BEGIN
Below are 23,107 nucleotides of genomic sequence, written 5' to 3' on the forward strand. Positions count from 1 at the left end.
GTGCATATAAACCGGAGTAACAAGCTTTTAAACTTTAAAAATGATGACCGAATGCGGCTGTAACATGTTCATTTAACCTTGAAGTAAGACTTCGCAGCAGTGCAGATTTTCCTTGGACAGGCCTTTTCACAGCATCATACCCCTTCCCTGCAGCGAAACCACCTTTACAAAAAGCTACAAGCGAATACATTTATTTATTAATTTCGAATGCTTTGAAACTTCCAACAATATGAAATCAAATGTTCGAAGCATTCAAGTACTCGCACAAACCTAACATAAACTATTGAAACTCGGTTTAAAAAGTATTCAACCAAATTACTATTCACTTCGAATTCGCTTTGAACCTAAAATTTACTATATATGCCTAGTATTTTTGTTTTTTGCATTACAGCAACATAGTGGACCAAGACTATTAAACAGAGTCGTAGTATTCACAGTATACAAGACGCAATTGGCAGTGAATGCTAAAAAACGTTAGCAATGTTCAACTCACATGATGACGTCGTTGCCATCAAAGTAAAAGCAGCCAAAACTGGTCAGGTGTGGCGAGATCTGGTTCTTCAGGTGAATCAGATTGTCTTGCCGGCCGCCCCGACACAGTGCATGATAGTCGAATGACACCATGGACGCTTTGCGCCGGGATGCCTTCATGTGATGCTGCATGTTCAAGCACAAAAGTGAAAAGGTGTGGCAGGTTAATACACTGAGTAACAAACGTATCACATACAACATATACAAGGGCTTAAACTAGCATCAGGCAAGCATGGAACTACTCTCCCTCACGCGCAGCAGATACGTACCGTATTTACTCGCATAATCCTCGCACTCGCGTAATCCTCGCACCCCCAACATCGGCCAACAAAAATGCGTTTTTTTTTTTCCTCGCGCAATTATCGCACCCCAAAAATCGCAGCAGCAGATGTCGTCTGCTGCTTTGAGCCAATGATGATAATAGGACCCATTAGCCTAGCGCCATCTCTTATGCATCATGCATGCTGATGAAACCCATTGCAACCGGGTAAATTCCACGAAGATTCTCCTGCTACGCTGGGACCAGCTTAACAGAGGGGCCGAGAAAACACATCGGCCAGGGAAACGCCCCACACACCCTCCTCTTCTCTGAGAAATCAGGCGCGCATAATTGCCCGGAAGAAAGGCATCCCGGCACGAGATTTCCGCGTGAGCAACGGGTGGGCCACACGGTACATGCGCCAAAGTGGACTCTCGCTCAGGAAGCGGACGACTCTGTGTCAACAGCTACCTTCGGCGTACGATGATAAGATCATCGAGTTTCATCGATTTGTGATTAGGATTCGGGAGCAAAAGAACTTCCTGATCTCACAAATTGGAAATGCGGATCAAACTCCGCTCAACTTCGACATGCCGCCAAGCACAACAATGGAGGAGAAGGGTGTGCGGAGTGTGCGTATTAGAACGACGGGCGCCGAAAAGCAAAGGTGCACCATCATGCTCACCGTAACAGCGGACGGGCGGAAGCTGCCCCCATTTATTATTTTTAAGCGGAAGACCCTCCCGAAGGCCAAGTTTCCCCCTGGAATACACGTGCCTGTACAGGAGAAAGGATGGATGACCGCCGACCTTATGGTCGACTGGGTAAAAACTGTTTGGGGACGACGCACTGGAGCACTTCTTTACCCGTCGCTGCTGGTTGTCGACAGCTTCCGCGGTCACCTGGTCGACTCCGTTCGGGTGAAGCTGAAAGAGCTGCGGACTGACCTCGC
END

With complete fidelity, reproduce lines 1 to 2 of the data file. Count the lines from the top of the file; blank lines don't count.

Below are 23,107 nucleotides of genomic sequence, written 5' to 3' on the forward strand. Positions count from 1 at the left end.
GTGCATATAAACCGGAGTAACAAGCTTTTAAACTTTAAAAATGATGACCGAATGCGGCTGTAACATGTTCATTTAACCTTGAAGTAAGACTTCGCAGCAGTGCAGATTTTCCTTGGACAGGCCTTTTCACAGCATCATACCCCTTCCCTGCAGCGAAACCACCTTTACAAAAAGCTACAAGCGAATACATTTATTTATTAATTTCGAATGCTTTGAAACTTCCAACAATATGAAATCAAATGTTCGAAGCATTCAAGTACTCGCACAAACCTAACATAAACTATTGAAACTCGGTTTAAAAAGTATTCAACCAAATTACTATTCACTTCGAATTCGCTTTGAACCTAAAATTTACTATATATGCCTAGTATTTTTGTTTTTTGCATTACAGCAACATAGTGGACCAAGACTATTAAACAGAGTCGTAGTATTCACAGTATACAAGACGCAATTGGCAGTGAATGCTAAAAAACGTTAGCAATGTTCAACTCACATGATGACGTCGTTGCCATCAAAGTAAAAGCAGCCAAAACTGGTCAGGTGTGGCGAGATCTGGTTCTTCAGGTGAATCAGATTGTCTTGCCGGCCGCCCCGACACAGTGCATGATAGTCGAATGACACCATGGACGCTTTGCGCCGGGATGCCTTCATGTGATGCTGCATGTTCAAGCACAAAAGTGAAAAGGTGTGGCAGGTTAATACACTGAGTAACAAACGTATCACATACAACATATACAAGGGCTTAAACTAGCATCAGGCAAGCATGGAACTACTCTCCCTCACGCGCAGCAGATACGTACCGTATTTACTCGCATAATCCTCGCACTCGCGTAATCCTCGCACCCCCAACATCGGCCAACAAAAATGCGTTTTTTTTTTTCCTCGCGCAATTATCGCACCCCAAAAATCGCAGCAGCAGATGTCGTCTGCTGCTTTGAGCCAATGATGATAATAGGACCCATTAGCCTAGCGCCATCTCTTATGCATCATGCATGCTGATGAAACCCATTGCAACCGGGTAAATTCCACGAAGATTCTCCTGCTACGCTGGGACCAGCTTAACAGAGGGGCCGAGAAAACACATCGGCCAGGGAAACGCCCCACACACCCTCCTCTTCTCTGAGAAATCAGGCGCGCATAATTGCCCGGAAGAAAGGCATCCCGGCACGAGATTTCCGCGTGAGCAACGGGTGGGCCACACGGTACATGCGCCAAAGTGGACTCTCGCTCAGGAAGCGGACGACTCTGTGTCAACAGCTACCTTCGGCGTACGATGATAAGATCATCGAGTTTCATCGATTTGTGATTAGGATTCGGGAGCAAAAGAACTTCCTGATCTCACAAATTGGAAATGCGGATCAAACTCCGCTCAACTTCGACATGCCGCCAAGCACAACAATGGAGGAGAAGGGTGTGCGGAGTGTGCGTATTAGAACGACGGGCGCCGAAAAGCAAAGGTGCACCATCATGCTCACCGTAACAGCGGACGGGCGGAAGCTGCCCCCATTTATTATTTTTAAGCGGAAGACCCTCCCGAAGGCCAAGTTTCCCCCTGGAATACACGTGCCTGTACAGGAGAAAGGATGGATGACCGCCGACCTTATGGTCGACTGGGTAAAAACTGTTTGGGGACGACGCACTGGAGCACTTCTTTACCCGTCGCTGCTGGTTGTCGACAGCTTCCGCGGTCACCTGGTCGACTCCGTTCGGGTGAAGCTGAAAGAGCTGCGGACTGACCTCGC